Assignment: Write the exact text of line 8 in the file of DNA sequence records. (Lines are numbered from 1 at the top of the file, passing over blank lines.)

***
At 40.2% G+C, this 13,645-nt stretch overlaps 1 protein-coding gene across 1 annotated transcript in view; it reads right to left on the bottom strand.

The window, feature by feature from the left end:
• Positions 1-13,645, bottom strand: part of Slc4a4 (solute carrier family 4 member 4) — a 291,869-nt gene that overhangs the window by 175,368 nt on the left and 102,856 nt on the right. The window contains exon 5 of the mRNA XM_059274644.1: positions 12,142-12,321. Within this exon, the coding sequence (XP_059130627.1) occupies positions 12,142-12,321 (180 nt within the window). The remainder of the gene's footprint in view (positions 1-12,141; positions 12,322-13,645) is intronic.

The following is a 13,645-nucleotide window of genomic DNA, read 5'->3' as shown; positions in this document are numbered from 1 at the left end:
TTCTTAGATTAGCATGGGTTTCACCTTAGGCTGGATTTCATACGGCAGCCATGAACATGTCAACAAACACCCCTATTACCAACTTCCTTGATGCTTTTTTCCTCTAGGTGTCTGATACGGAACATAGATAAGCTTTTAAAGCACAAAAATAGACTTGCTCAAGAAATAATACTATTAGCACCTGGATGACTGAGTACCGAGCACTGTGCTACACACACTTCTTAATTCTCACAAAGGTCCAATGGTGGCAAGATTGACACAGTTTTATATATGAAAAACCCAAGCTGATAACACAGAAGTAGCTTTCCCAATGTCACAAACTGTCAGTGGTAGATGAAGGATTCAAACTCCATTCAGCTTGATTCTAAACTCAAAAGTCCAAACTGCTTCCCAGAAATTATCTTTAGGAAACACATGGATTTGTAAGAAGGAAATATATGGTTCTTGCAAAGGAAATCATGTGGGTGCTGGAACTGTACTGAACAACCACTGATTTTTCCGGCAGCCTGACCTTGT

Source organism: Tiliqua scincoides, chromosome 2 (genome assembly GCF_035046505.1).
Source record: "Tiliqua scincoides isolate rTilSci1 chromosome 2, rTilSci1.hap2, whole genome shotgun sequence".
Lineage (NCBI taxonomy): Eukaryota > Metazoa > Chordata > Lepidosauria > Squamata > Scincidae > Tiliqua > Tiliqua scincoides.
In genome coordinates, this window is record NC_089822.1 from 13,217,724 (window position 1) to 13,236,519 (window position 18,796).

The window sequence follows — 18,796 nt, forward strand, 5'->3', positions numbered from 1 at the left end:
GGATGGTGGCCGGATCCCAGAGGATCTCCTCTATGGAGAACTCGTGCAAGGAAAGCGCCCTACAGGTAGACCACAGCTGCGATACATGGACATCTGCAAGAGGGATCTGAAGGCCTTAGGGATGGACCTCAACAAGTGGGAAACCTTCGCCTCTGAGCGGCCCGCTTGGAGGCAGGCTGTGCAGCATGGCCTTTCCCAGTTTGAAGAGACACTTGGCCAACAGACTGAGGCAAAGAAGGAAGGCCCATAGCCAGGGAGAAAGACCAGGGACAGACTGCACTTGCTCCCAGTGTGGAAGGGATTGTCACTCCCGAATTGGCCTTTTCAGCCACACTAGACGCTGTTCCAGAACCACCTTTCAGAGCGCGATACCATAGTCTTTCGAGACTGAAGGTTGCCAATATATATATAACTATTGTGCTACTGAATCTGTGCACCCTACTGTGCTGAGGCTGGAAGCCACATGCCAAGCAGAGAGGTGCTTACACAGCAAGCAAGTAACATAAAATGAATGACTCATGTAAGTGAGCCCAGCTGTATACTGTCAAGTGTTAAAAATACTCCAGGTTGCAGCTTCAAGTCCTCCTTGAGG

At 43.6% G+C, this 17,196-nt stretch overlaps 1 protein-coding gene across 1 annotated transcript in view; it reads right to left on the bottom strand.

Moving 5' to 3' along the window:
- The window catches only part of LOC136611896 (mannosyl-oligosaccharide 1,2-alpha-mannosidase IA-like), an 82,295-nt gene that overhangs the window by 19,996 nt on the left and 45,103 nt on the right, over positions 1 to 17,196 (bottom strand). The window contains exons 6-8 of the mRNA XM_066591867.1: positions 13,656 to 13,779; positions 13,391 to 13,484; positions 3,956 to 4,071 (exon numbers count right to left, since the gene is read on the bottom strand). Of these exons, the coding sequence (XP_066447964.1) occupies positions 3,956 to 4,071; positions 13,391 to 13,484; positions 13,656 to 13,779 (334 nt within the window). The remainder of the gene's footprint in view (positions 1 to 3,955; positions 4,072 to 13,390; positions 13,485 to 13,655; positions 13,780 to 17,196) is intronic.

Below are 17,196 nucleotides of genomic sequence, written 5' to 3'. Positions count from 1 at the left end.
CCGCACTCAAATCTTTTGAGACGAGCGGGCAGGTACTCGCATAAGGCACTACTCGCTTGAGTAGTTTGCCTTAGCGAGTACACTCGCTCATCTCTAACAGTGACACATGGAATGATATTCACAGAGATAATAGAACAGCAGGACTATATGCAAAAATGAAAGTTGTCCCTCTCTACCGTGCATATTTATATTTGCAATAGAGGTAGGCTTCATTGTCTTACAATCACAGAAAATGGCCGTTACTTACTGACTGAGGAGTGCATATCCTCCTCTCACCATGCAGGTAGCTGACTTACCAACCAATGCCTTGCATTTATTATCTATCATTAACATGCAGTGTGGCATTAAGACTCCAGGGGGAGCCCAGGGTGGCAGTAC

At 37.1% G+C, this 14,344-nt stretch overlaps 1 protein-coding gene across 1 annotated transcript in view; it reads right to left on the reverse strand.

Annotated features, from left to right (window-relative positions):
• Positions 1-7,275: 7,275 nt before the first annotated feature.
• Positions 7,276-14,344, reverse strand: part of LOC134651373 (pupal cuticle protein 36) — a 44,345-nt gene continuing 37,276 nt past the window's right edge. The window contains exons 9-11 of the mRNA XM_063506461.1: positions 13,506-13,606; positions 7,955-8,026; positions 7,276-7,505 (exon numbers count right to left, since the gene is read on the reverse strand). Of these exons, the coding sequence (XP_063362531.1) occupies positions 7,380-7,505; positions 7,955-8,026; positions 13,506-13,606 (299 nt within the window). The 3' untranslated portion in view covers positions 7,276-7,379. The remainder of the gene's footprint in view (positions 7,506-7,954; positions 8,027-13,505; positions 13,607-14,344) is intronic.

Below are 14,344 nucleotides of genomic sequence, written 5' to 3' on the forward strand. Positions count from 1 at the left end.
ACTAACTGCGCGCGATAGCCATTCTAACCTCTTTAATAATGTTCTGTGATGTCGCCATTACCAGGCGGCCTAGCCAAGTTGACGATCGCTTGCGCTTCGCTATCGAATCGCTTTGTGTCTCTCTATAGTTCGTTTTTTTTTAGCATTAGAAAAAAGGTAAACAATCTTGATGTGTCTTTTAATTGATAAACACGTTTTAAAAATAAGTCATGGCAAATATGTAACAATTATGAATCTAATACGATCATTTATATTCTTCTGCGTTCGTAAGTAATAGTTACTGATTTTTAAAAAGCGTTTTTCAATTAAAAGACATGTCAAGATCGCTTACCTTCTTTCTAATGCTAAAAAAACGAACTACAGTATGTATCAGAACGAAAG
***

Lineage (NCBI taxonomy): Eukaryota > Metazoa > Chordata > Lepidosauria > Squamata > Scincidae > Tiliqua > Tiliqua scincoides.